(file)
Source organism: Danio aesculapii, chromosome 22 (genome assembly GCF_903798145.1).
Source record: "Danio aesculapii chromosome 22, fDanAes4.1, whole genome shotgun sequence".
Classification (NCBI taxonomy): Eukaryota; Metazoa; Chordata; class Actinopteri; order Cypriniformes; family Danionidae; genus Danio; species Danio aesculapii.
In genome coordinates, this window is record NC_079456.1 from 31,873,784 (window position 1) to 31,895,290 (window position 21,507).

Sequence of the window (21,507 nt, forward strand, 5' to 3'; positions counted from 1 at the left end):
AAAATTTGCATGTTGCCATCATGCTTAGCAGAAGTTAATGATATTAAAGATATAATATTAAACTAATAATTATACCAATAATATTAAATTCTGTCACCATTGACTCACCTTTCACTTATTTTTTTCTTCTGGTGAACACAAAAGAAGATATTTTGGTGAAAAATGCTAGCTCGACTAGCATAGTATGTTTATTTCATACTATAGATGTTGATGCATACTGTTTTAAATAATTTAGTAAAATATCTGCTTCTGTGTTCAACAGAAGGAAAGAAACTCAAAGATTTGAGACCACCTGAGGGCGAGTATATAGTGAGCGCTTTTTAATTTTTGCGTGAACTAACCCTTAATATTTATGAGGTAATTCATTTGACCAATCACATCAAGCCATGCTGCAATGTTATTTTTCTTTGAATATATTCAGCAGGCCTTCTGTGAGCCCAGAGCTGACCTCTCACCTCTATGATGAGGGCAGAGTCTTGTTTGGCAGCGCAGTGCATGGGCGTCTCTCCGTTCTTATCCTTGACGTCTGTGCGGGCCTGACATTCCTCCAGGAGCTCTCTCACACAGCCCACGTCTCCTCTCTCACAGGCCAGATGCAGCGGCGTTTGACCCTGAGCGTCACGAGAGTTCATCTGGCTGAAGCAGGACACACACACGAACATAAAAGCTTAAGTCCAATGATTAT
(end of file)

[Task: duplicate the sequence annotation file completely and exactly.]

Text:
Source organism: Danio aesculapii, chromosome 22 (genome assembly GCF_903798145.1).
Source record: "Danio aesculapii chromosome 22, fDanAes4.1, whole genome shotgun sequence".
Classification (NCBI taxonomy): Eukaryota; Metazoa; Chordata; class Actinopteri; order Cypriniformes; family Danionidae; genus Danio; species Danio aesculapii.
In genome coordinates, this window is record NC_079456.1 from 31,873,784 (window position 1) to 31,895,290 (window position 21,507).

Sequence of the window (21,507 nt, forward strand, 5' to 3'; positions counted from 1 at the left end):
AAAATTTGCATGTTGCCATCATGCTTAGCAGAAGTTAATGATATTAAAGATATAATATTAAACTAATAATTATACCAATAATATTAAATTCTGTCACCATTGACTCACCTTTCACTTATTTTTTTCTTCTGGTGAACACAAAAGAAGATATTTTGGTGAAAAATGCTAGCTCGACTAGCATAGTATGTTTATTTCATACTATAGATGTTGATGCATACTGTTTTAAATAATTTAGTAAAATATCTGCTTCTGTGTTCAACAGAAGGAAAGAAACTCAAAGATTTGAGACCACCTGAGGGCGAGTATATAGTGAGCGCTTTTTAATTTTTGCGTGAACTAACCCTTAATATTTATGAGGTAATTCATTTGACCAATCACATCAAGCCATGCTGCAATGTTATTTTTCTTTGAATATATTCAGCAGGCCTTCTGTGAGCCCAGAGCTGACCTCTCACCTCTATGATGAGGGCAGAGTCTTGTTTGGCAGCGCAGTGCATGGGCGTCTCTCCGTTCTTATCCTTGACGTCTGTGCGGGCCTGACATTCCTCCAGGAGCTCTCTCACACAGCCCACGTCTCCTCTCTCACAGGCCAGATGCAGCGGCGTTTGACCCTGAGCGTCACGAGAGTTCATCTGGCTGAAGCAGGACACACACACGAACATAAAAGCTTAAGTCCAATGATTAT